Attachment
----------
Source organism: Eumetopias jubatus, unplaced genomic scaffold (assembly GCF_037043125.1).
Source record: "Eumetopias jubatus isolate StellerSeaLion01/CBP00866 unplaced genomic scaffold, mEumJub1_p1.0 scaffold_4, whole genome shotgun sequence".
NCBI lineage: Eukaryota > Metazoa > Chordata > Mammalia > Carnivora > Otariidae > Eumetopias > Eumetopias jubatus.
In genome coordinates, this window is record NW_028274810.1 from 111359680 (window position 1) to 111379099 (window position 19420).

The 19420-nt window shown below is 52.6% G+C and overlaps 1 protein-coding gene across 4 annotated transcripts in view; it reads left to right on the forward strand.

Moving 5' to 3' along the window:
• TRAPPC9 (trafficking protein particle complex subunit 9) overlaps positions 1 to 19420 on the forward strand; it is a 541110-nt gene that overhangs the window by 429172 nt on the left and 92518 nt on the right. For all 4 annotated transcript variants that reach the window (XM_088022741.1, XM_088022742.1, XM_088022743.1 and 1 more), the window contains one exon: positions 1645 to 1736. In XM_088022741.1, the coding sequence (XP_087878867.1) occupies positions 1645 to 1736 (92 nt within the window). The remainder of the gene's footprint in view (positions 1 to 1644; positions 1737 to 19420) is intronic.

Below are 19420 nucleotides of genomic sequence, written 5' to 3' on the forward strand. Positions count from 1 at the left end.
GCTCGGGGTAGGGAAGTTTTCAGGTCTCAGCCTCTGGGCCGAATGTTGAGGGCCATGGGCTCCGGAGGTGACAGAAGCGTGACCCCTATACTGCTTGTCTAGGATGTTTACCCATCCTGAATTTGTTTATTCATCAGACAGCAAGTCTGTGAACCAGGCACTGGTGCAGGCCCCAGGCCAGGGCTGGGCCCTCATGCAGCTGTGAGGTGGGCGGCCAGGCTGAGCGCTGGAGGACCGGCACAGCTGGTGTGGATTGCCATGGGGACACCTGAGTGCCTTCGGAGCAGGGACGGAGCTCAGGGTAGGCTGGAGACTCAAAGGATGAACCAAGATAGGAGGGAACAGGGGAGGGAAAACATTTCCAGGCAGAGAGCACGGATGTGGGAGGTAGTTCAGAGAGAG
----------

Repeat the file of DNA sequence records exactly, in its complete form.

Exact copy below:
Source organism: Eumetopias jubatus, unplaced genomic scaffold (assembly GCF_037043125.1).
Source record: "Eumetopias jubatus isolate StellerSeaLion01/CBP00866 unplaced genomic scaffold, mEumJub1_p1.0 scaffold_4, whole genome shotgun sequence".
NCBI lineage: Eukaryota > Metazoa > Chordata > Mammalia > Carnivora > Otariidae > Eumetopias > Eumetopias jubatus.
In genome coordinates, this window is record NW_028274810.1 from 111359680 (window position 1) to 111379099 (window position 19420).

The 19420-nt window shown below is 52.6% G+C and overlaps 1 protein-coding gene across 4 annotated transcripts in view; it reads left to right on the forward strand.

Moving 5' to 3' along the window:
• TRAPPC9 (trafficking protein particle complex subunit 9) overlaps positions 1 to 19420 on the forward strand; it is a 541110-nt gene that overhangs the window by 429172 nt on the left and 92518 nt on the right. For all 4 annotated transcript variants that reach the window (XM_088022741.1, XM_088022742.1, XM_088022743.1 and 1 more), the window contains one exon: positions 1645 to 1736. In XM_088022741.1, the coding sequence (XP_087878867.1) occupies positions 1645 to 1736 (92 nt within the window). The remainder of the gene's footprint in view (positions 1 to 1644; positions 1737 to 19420) is intronic.

Below are 19420 nucleotides of genomic sequence, written 5' to 3' on the forward strand. Positions count from 1 at the left end.
GCTCGGGGTAGGGAAGTTTTCAGGTCTCAGCCTCTGGGCCGAATGTTGAGGGCCATGGGCTCCGGAGGTGACAGAAGCGTGACCCCTATACTGCTTGTCTAGGATGTTTACCCATCCTGAATTTGTTTATTCATCAGACAGCAAGTCTGTGAACCAGGCACTGGTGCAGGCCCCAGGCCAGGGCTGGGCCCTCATGCAGCTGTGAGGTGGGCGGCCAGGCTGAGCGCTGGAGGACCGGCACAGCTGGTGTGGATTGCCATGGGGACACCTGAGTGCCTTCGGAGCAGGGACGGAGCTCAGGGTAGGCTGGAGACTCAAAGGATGAACCAAGATAGGAGGGAACAGGGGAGGGAAAACATTTCCAGGCAGAGAGCACGGATGTGGGAGGTAGTTCAGAGAGAG